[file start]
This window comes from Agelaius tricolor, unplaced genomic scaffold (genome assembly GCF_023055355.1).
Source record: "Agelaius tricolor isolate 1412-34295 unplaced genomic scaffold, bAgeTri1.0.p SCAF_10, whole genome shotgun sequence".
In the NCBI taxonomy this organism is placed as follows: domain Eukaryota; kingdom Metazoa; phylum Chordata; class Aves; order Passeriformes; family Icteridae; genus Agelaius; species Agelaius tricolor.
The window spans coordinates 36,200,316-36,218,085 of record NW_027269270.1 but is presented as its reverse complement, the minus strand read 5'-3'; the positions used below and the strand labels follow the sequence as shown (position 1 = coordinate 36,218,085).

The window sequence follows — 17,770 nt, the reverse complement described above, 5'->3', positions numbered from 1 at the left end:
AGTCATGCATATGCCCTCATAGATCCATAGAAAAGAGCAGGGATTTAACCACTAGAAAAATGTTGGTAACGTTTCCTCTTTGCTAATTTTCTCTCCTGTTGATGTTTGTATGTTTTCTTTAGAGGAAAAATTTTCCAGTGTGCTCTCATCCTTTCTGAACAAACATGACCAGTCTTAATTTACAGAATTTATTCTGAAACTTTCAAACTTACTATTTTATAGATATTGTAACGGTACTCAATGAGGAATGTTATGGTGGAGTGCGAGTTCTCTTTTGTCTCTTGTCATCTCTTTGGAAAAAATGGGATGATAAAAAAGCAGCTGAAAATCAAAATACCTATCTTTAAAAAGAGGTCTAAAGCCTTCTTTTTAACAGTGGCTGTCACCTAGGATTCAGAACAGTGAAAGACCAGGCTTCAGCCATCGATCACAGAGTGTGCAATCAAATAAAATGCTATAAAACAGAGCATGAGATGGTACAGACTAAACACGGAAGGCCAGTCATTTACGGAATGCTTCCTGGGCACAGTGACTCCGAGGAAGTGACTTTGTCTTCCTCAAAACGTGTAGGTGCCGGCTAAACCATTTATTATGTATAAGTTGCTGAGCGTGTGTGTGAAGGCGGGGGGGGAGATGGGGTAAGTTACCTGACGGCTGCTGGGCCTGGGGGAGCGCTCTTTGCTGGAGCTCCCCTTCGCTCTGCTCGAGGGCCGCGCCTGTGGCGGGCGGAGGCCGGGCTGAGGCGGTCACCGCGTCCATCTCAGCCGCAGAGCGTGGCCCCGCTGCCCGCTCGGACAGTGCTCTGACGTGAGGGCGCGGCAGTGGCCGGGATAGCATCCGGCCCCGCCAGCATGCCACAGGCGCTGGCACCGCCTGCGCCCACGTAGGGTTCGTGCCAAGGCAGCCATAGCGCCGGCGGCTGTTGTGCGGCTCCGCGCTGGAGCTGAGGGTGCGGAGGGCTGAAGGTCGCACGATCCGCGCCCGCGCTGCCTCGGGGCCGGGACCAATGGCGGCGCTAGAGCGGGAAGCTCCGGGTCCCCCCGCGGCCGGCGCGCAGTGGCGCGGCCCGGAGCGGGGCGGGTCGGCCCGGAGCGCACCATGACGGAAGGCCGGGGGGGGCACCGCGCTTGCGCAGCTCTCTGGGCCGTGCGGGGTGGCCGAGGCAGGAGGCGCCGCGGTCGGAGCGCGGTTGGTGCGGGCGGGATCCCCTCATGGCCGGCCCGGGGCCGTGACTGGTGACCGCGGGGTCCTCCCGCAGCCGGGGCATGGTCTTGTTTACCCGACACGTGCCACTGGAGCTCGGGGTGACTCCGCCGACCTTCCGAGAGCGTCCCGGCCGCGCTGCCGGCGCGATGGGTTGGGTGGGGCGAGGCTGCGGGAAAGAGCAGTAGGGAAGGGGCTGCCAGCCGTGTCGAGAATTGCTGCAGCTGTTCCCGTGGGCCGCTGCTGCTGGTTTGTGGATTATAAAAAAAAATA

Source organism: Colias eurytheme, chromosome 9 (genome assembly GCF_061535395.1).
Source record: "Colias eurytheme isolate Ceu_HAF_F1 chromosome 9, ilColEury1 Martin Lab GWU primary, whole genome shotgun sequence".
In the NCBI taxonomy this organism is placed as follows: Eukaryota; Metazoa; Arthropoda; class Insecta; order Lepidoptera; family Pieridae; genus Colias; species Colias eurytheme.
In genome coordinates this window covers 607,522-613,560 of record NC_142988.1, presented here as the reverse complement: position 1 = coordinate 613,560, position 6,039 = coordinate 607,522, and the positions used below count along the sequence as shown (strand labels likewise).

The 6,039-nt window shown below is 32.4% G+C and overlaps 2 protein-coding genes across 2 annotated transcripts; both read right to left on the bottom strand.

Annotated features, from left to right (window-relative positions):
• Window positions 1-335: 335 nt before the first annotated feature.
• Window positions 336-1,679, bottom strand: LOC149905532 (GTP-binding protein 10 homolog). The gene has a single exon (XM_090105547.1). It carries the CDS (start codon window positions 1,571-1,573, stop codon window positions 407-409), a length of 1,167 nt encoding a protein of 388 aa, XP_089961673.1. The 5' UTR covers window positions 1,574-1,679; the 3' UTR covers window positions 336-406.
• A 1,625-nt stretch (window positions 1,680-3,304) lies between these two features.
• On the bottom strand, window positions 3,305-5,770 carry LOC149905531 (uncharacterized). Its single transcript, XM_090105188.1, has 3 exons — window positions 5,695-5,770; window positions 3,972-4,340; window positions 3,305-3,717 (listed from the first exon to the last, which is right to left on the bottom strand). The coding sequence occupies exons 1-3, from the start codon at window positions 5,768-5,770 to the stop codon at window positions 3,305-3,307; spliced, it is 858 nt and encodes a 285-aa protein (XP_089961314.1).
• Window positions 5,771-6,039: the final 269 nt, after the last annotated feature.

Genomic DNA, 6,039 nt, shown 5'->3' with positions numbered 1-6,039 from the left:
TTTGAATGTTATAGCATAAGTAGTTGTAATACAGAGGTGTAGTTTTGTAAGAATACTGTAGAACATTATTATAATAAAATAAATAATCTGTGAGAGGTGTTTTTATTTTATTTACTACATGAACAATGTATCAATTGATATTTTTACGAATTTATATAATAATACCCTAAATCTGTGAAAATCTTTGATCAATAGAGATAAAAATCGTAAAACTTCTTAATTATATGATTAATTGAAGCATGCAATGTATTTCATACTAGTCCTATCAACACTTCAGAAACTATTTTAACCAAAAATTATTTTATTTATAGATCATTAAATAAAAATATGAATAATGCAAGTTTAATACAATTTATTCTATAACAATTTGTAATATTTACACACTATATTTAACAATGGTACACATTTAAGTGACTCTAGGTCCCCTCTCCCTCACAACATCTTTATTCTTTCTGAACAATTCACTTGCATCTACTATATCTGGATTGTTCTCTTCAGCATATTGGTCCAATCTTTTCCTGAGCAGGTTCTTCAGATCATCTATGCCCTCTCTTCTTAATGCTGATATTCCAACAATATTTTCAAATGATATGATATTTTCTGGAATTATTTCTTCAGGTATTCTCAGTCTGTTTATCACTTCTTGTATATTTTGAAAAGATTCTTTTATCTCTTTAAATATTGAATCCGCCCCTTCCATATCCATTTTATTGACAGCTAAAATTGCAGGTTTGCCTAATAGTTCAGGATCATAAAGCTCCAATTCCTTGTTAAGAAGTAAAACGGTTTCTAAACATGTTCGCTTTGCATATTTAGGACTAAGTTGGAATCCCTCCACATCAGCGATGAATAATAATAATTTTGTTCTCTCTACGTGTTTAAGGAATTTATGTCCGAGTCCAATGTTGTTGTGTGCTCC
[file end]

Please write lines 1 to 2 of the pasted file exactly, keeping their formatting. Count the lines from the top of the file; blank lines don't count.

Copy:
This window comes from Agelaius tricolor, unplaced genomic scaffold (genome assembly GCF_023055355.1).
Source record: "Agelaius tricolor isolate 1412-34295 unplaced genomic scaffold, bAgeTri1.0.p SCAF_10, whole genome shotgun sequence".